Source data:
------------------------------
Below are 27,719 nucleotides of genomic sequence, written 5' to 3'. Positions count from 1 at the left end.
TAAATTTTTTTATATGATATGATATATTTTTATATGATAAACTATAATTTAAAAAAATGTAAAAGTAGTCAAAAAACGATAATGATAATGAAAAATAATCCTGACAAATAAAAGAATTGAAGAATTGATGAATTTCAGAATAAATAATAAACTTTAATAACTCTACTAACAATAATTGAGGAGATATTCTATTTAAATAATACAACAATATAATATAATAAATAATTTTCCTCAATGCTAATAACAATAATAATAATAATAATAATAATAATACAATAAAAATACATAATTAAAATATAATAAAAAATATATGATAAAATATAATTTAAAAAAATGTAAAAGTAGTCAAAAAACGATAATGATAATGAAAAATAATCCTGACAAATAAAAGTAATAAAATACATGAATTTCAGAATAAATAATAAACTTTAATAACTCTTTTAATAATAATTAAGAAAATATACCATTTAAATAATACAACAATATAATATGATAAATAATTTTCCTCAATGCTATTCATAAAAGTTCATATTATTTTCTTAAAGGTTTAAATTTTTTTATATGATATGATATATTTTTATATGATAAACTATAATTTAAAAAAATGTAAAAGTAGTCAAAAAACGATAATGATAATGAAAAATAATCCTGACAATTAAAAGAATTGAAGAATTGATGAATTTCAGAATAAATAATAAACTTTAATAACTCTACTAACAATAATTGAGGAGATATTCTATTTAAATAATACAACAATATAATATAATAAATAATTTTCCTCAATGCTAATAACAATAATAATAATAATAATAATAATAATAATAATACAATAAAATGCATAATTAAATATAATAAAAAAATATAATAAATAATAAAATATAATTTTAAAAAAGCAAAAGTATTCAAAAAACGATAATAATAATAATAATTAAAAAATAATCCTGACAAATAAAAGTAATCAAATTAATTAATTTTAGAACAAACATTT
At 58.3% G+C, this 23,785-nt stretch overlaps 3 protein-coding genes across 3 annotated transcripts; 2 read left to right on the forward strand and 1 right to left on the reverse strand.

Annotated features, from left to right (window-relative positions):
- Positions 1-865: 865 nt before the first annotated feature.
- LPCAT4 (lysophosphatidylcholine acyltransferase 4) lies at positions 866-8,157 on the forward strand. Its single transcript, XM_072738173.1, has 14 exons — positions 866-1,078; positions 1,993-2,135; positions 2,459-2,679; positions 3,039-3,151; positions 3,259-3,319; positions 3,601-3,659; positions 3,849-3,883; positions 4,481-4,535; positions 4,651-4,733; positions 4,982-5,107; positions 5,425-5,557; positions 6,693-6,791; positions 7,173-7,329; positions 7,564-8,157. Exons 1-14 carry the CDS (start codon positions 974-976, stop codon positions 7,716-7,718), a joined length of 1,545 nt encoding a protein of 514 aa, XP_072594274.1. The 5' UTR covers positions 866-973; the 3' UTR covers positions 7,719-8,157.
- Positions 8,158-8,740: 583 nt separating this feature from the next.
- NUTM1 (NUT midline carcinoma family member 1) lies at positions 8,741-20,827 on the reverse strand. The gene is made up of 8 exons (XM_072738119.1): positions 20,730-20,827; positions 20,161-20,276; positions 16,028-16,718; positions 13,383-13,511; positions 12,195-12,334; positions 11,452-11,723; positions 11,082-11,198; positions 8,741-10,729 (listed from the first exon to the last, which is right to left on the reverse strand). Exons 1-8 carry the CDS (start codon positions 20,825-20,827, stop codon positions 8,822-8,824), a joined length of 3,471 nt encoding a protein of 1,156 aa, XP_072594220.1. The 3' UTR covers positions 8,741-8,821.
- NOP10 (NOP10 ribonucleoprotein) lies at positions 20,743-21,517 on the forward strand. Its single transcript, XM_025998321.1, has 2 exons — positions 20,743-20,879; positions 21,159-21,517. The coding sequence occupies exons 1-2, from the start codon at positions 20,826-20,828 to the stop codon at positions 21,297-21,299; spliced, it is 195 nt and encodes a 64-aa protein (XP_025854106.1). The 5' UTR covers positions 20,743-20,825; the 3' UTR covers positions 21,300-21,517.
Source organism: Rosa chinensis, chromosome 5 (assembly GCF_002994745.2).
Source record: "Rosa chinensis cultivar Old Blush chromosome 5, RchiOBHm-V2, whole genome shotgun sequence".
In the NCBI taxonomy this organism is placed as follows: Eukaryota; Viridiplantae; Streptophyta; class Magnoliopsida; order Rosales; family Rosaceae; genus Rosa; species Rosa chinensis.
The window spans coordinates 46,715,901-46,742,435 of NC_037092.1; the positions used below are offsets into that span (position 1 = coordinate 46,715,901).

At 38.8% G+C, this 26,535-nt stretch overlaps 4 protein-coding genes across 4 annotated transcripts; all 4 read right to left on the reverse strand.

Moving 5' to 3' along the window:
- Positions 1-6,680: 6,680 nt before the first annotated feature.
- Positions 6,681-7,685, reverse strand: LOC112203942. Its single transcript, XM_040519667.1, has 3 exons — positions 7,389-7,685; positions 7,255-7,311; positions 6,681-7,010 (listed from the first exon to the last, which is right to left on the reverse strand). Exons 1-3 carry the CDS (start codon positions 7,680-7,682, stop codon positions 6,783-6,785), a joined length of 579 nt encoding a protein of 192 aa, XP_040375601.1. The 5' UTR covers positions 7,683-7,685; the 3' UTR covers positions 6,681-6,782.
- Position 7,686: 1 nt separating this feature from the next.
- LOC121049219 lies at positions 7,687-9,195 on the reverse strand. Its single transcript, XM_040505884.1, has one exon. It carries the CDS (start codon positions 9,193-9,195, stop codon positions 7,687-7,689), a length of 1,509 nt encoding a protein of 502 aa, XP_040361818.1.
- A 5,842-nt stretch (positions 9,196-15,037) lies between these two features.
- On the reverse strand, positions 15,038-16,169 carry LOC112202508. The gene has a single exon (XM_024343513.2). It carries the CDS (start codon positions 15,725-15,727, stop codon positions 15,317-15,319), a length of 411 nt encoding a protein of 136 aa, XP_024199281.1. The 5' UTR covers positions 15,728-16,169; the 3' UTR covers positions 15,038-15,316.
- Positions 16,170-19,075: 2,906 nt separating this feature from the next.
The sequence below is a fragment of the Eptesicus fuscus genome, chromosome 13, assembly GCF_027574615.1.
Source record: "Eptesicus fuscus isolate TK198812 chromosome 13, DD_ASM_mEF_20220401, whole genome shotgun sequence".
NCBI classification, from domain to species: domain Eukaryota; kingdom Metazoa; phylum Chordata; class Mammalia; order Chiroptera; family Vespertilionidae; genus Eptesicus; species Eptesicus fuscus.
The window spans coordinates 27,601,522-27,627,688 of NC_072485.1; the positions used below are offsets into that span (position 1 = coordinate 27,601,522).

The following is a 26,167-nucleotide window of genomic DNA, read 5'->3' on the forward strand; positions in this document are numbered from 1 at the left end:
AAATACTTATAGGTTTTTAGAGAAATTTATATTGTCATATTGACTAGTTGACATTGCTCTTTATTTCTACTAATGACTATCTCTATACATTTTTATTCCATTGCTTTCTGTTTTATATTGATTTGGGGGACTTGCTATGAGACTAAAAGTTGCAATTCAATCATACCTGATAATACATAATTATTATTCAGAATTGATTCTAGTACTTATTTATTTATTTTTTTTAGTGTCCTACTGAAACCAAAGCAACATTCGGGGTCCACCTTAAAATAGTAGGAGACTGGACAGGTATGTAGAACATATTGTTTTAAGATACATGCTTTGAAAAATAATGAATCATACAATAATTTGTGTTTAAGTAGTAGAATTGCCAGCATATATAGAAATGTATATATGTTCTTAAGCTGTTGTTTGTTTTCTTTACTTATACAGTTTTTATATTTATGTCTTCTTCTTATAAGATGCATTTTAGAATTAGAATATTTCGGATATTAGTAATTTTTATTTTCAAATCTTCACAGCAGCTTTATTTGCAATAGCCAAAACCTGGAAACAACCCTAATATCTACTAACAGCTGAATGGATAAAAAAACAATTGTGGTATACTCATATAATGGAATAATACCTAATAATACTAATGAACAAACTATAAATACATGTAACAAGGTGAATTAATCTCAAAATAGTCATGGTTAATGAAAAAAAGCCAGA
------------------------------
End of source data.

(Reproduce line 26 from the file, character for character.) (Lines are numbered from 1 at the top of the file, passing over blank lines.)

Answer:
The window spans coordinates 27,601,522-27,627,688 of NC_072485.1; the positions used below are offsets into that span (position 1 = coordinate 27,601,522).